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New McDaniel graduate's fashion career inspires by faith, family

New McDaniel graduate's fashion career inspires by faith, family
Maurice Paul is graduating from McDaniel College. (KEN KOONSSTAFF PHOTO, Baltimore Sun Media Group)

When Maurice Paul, who graduated from McDaniel College on Saturday, walked around campus, he could hold claim to being clad in literally one-of-a-kind fashion.

Paul, the first member of his family to attend college, designs his own clothes under the label Godly Apparel. During his four years at McDaniel studying sociology, Paul commuted home to Baltimore every day to his long-term girlfriend, Dedri Chambers, and his 4-year old daughter. In addition to spending time at school and with his family, Paul works with adults with intellectual and developmental disabilities through Target Community and Educational Services.

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Despite it all, Paul said he's managed to find time to focus on his passion for fashion. He said he's been interested in clothing ever since he entered high school, when he first noticed people's style.

"You're meeting all these new people, and I got to noticing that all these people dressed the same, and I wanted to be a little different," Paul said. "I wanted to stand out, and I wanted people to know Maurice."

He said he decided to take control of his style by making his own clothes. Initially, he said, he would buy clothes and make custom screen prints or drawings to create his own designs. Soon, Paul said he moved on to producing more and more complicated pieces, eventually coalescing under the name Local Celebrity. He said he sold a few pieces under the Local Celebrity line but was never truly happy with the concept.

In November, Paul lost his father to sickle cell anemia. He said that by talking with him, his mother helped him get through the loss.

"It was really devastating. What my mom told me was if you ever run into a problem, turn to God. So I did exactly that," Paul said. "I started reading the Bible more and focusing on the things that make me happy. The things I love are clothes and art. So I put these passions together with what my mom told me, which was focus on God and this idea of Godly Apparel just came together."

Paul started producing T-shirts, pants, and headbands with his original designs on them and the Godly Apparel logo. While attending an African-American leadership conference in Washington, D.C., this year, he met up with students from LaSalle University. After talking fashion, these students invited Paul to participate in his first fashion show in Philadelphia.

Next to the birth of his daughter, he said, it was the best experience of his life.

More than 100 people attended the show, with six models wearing Godly Apparel items.

"I just could not stop smiling. After the show, they asked the designers to stand up. When they asked everybody from Godly Apparel to stand, it felt great to be recognized," Paul said. "Every other designer there had a team of people with them. For me, it was just me. It boosted my ego because I didn't have a lot of help. I felt like I was going into this as an underdog, and it blew my mind to have people ask me for tips."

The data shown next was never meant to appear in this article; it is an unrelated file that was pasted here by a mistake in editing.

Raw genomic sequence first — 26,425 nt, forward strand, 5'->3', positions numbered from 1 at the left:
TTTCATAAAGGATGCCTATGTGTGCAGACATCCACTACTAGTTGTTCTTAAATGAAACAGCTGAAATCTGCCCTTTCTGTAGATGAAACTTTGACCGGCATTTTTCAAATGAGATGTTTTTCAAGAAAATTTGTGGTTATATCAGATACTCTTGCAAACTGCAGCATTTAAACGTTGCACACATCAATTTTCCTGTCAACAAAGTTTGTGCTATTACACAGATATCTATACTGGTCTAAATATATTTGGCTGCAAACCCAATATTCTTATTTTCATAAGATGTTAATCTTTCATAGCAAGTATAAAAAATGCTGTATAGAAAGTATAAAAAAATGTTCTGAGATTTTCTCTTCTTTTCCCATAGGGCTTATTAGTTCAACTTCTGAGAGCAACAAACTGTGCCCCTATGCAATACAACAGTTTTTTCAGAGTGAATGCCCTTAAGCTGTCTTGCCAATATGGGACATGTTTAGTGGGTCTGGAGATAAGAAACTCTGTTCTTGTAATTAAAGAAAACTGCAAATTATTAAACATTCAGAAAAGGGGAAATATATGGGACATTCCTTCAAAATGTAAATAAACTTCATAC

Paul said he's planning on taking a year off after graduation to spend time with his daughter before going to graduate school.

"She's 4 years old and I've been in school for four years. I've spent a lot of time away from her. Though I commute back and forth and get to see her, it's not that hands-on time," said Paul. "I'm going to just try and have fun and spend as much time with my family before jumping back into it."

Chambers said Paul has been completely dedicated to all of his interests and responsibilities ever since she met him six years ago.

"He had a hard childhood, and I think he was so used to not being able to do what he wanted. That gave him motivation to work hard," Chambers said. "I've never known someone so dedicated and hardworking as him."

As Godly Apparel takes off, Paul said he hopes to establish a program in which for every shirt he sells, he's able to give one to a person in need.

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"As a child, when I was growing up, I was homeless for a small portion of my life, so I want to be able to give back to that community because I learned so much from them," Paul said. "I plan to go to Baltimore as much as possible and find people, and give out pizzas and sit with and pray with those guys so they know someone is thinking of them."

Paul said the financials of the situation are difficult to figure out, but he feels passionate that it's his duty to do good with his gifts.

"As long as I know I made some kind of breakthrough and I did something different and people like what I do, that's the greatest reward of all," Paul said. "We're trying to break the social barriers of what fashion is supposed to be."

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Twitter.com/Jacob_deNobel

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